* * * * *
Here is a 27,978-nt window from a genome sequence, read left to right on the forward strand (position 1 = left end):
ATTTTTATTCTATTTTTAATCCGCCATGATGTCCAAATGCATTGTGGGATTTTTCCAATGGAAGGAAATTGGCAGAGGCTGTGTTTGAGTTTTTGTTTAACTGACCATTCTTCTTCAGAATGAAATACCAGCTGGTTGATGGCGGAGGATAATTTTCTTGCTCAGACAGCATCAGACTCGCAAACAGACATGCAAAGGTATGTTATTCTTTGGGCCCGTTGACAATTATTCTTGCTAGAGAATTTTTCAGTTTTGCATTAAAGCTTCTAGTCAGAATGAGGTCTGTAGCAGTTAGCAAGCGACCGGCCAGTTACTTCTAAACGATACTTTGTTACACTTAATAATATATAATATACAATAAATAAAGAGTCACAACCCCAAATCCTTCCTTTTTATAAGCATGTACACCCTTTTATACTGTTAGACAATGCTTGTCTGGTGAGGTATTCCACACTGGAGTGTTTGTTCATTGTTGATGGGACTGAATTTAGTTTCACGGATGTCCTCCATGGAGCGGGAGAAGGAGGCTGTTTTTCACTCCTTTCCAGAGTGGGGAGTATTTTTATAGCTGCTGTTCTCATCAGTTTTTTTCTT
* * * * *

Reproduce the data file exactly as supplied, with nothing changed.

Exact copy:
Here is a 27,978-nt window from a genome sequence, read left to right on the forward strand (position 1 = left end):
ATTTTTATTCTATTTTTAATCCGCCATGATGTCCAAATGCATTGTGGGATTTTTCCAATGGAAGGAAATTGGCAGAGGCTGTGTTTGAGTTTTTGTTTAACTGACCATTCTTCTTCAGAATGAAATACCAGCTGGTTGATGGCGGAGGATAATTTTCTTGCTCAGACAGCATCAGACTCGCAAACAGACATGCAAAGGTATGTTATTCTTTGGGCCCGTTGACAATTATTCTTGCTAGAGAATTTTTCAGTTTTGCATTAAAGCTTCTAGTCAGAATGAGGTCTGTAGCAGTTAGCAAGCGACCGGCCAGTTACTTCTAAACGATACTTTGTTACACTTAATAATATATAATATACAATAAATAAAGAGTCACAACCCCAAATCCTTCCTTTTTATAAGCATGTACACCCTTTTATACTGTTAGACAATGCTTGTCTGGTGAGGTATTCCACACTGGAGTGTTTGTTCATTGTTGATGGGACTGAATTTAGTTTCACGGATGTCCTCCATGGAGCGGGAGAAGGAGGCTGTTTTTCACTCCTTTCCAGAGTGGGGAGTATTTTTATAGCTGCTGTTCTCATCAGTTTTTTTCTT